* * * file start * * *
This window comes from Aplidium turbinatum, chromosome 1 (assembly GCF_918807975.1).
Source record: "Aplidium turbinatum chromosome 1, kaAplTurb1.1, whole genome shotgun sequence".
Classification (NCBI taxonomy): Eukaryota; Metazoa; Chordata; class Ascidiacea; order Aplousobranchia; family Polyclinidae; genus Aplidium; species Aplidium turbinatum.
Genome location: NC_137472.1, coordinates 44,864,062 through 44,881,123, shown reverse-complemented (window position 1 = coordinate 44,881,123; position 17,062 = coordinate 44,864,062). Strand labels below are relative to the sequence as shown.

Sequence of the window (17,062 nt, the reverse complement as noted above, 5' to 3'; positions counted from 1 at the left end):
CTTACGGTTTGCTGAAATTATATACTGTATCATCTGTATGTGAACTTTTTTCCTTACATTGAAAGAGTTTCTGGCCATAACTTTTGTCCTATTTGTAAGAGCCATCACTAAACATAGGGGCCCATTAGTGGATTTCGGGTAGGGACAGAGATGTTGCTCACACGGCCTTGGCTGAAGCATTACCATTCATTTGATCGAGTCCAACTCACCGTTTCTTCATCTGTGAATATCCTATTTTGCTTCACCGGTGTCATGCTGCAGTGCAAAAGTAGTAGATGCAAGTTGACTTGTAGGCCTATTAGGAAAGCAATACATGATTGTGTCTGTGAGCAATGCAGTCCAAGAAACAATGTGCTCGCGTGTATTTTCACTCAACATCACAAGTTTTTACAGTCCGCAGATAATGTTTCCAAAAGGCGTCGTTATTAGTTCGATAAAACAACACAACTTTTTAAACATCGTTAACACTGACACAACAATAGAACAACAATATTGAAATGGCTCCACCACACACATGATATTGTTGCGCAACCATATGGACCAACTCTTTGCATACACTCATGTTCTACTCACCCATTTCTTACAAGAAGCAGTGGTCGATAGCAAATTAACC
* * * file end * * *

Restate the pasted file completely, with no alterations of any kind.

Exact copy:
This window comes from Aplidium turbinatum, chromosome 1 (assembly GCF_918807975.1).
Source record: "Aplidium turbinatum chromosome 1, kaAplTurb1.1, whole genome shotgun sequence".
Classification (NCBI taxonomy): Eukaryota; Metazoa; Chordata; class Ascidiacea; order Aplousobranchia; family Polyclinidae; genus Aplidium; species Aplidium turbinatum.
Genome location: NC_137472.1, coordinates 44,864,062 through 44,881,123, shown reverse-complemented (window position 1 = coordinate 44,881,123; position 17,062 = coordinate 44,864,062). Strand labels below are relative to the sequence as shown.

Sequence of the window (17,062 nt, the reverse complement as noted above, 5' to 3'; positions counted from 1 at the left end):
CTTACGGTTTGCTGAAATTATATACTGTATCATCTGTATGTGAACTTTTTTCCTTACATTGAAAGAGTTTCTGGCCATAACTTTTGTCCTATTTGTAAGAGCCATCACTAAACATAGGGGCCCATTAGTGGATTTCGGGTAGGGACAGAGATGTTGCTCACACGGCCTTGGCTGAAGCATTACCATTCATTTGATCGAGTCCAACTCACCGTTTCTTCATCTGTGAATATCCTATTTTGCTTCACCGGTGTCATGCTGCAGTGCAAAAGTAGTAGATGCAAGTTGACTTGTAGGCCTATTAGGAAAGCAATACATGATTGTGTCTGTGAGCAATGCAGTCCAAGAAACAATGTGCTCGCGTGTATTTTCACTCAACATCACAAGTTTTTACAGTCCGCAGATAATGTTTCCAAAAGGCGTCGTTATTAGTTCGATAAAACAACACAACTTTTTAAACATCGTTAACACTGACACAACAATAGAACAACAATATTGAAATGGCTCCACCACACACATGATATTGTTGCGCAACCATATGGACCAACTCTTTGCATACACTCATGTTCTACTCACCCATTTCTTACAAGAAGCAGTGGTCGATAGCAAATTAACC